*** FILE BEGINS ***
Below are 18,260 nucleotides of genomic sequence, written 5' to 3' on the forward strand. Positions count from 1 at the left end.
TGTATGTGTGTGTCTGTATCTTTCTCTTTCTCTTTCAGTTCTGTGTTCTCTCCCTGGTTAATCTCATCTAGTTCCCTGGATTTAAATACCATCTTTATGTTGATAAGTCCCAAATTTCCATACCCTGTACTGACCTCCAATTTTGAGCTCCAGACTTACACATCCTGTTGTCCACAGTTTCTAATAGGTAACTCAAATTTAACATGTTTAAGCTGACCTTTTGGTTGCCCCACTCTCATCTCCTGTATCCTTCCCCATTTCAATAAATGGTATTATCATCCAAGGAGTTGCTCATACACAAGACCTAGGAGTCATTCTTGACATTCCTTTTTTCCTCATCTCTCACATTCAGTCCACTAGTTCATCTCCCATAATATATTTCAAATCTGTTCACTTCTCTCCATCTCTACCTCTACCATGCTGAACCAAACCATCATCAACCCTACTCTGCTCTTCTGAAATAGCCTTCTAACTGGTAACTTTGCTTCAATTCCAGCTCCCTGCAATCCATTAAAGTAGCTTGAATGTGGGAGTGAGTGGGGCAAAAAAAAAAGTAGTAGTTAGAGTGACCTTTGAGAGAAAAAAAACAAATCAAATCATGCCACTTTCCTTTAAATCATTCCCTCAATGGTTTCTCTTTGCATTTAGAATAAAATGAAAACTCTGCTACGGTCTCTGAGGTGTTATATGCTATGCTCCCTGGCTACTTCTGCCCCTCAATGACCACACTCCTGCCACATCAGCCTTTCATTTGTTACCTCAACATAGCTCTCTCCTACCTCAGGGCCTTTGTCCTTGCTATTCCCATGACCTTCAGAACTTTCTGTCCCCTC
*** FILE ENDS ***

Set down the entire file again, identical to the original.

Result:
Below are 18,260 nucleotides of genomic sequence, written 5' to 3' on the forward strand. Positions count from 1 at the left end.
TGTATGTGTGTGTCTGTATCTTTCTCTTTCTCTTTCAGTTCTGTGTTCTCTCCCTGGTTAATCTCATCTAGTTCCCTGGATTTAAATACCATCTTTATGTTGATAAGTCCCAAATTTCCATACCCTGTACTGACCTCCAATTTTGAGCTCCAGACTTACACATCCTGTTGTCCACAGTTTCTAATAGGTAACTCAAATTTAACATGTTTAAGCTGACCTTTTGGTTGCCCCACTCTCATCTCCTGTATCCTTCCCCATTTCAATAAATGGTATTATCATCCAAGGAGTTGCTCATACACAAGACCTAGGAGTCATTCTTGACATTCCTTTTTTCCTCATCTCTCACATTCAGTCCACTAGTTCATCTCCCATAATATATTTCAAATCTGTTCACTTCTCTCCATCTCTACCTCTACCATGCTGAACCAAACCATCATCAACCCTACTCTGCTCTTCTGAAATAGCCTTCTAACTGGTAACTTTGCTTCAATTCCAGCTCCCTGCAATCCATTAAAGTAGCTTGAATGTGGGAGTGAGTGGGGCAAAAAAAAAAGTAGTAGTTAGAGTGACCTTTGAGAGAAAAAAAACAAATCAAATCATGCCACTTTCCTTTAAATCATTCCCTCAATGGTTTCTCTTTGCATTTAGAATAAAATGAAAACTCTGCTACGGTCTCTGAGGTGTTATATGCTATGCTCCCTGGCTACTTCTGCCCCTCAATGACCACACTCCTGCCACATCAGCCTTTCATTTGTTACCTCAACATAGCTCTCTCCTACCTCAGGGCCTTTGTCCTTGCTATTCCCATGACCTTCAGAACTTTCTGTCCCCTC